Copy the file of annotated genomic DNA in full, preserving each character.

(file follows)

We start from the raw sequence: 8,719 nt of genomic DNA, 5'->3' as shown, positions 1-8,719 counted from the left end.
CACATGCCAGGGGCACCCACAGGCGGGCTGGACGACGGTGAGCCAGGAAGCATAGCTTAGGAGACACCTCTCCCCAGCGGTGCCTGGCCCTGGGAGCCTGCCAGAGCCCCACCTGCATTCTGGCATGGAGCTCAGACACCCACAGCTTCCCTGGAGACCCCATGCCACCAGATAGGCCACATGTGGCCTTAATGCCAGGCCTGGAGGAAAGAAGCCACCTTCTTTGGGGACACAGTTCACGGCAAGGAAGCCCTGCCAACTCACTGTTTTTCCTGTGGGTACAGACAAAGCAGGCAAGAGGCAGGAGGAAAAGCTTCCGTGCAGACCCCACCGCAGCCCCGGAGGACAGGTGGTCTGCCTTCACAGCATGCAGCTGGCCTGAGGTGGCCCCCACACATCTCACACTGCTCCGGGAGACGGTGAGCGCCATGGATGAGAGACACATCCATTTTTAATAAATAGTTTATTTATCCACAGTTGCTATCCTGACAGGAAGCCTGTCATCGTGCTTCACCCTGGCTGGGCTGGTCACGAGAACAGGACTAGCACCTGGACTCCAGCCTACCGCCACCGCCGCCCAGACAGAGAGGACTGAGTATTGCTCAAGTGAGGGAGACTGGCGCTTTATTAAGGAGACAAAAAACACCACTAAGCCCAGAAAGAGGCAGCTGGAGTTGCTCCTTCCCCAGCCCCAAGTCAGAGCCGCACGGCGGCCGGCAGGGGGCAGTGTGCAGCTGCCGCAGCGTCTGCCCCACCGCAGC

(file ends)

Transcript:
We start from the raw sequence: 8,719 nt of genomic DNA, 5'->3' as shown, positions 1-8,719 counted from the left end.
CACATGCCAGGGGCACCCACAGGCGGGCTGGACGACGGTGAGCCAGGAAGCATAGCTTAGGAGACACCTCTCCCCAGCGGTGCCTGGCCCTGGGAGCCTGCCAGAGCCCCACCTGCATTCTGGCATGGAGCTCAGACACCCACAGCTTCCCTGGAGACCCCATGCCACCAGATAGGCCACATGTGGCCTTAATGCCAGGCCTGGAGGAAAGAAGCCACCTTCTTTGGGGACACAGTTCACGGCAAGGAAGCCCTGCCAACTCACTGTTTTTCCTGTGGGTACAGACAAAGCAGGCAAGAGGCAGGAGGAAAAGCTTCCGTGCAGACCCCACCGCAGCCCCGGAGGACAGGTGGTCTGCCTTCACAGCATGCAGCTGGCCTGAGGTGGCCCCCACACATCTCACACTGCTCCGGGAGACGGTGAGCGCCATGGATGAGAGACACATCCATTTTTAATAAATAGTTTATTTATCCACAGTTGCTATCCTGACAGGAAGCCTGTCATCGTGCTTCACCCTGGCTGGGCTGGTCACGAGAACAGGACTAGCACCTGGACTCCAGCCTACCGCCACCGCCGCCCAGACAGAGAGGACTGAGTATTGCTCAAGTGAGGGAGACTGGCGCTTTATTAAGGAGACAAAAAACACCACTAAGCCCAGAAAGAGGCAGCTGGAGTTGCTCCTTCCCCAGCCCCAAGTCAGAGCCGCACGGCGGCCGGCAGGGGGCAGTGTGCAGCTGCCGCAGCGTCTGCCCCACCGCAGC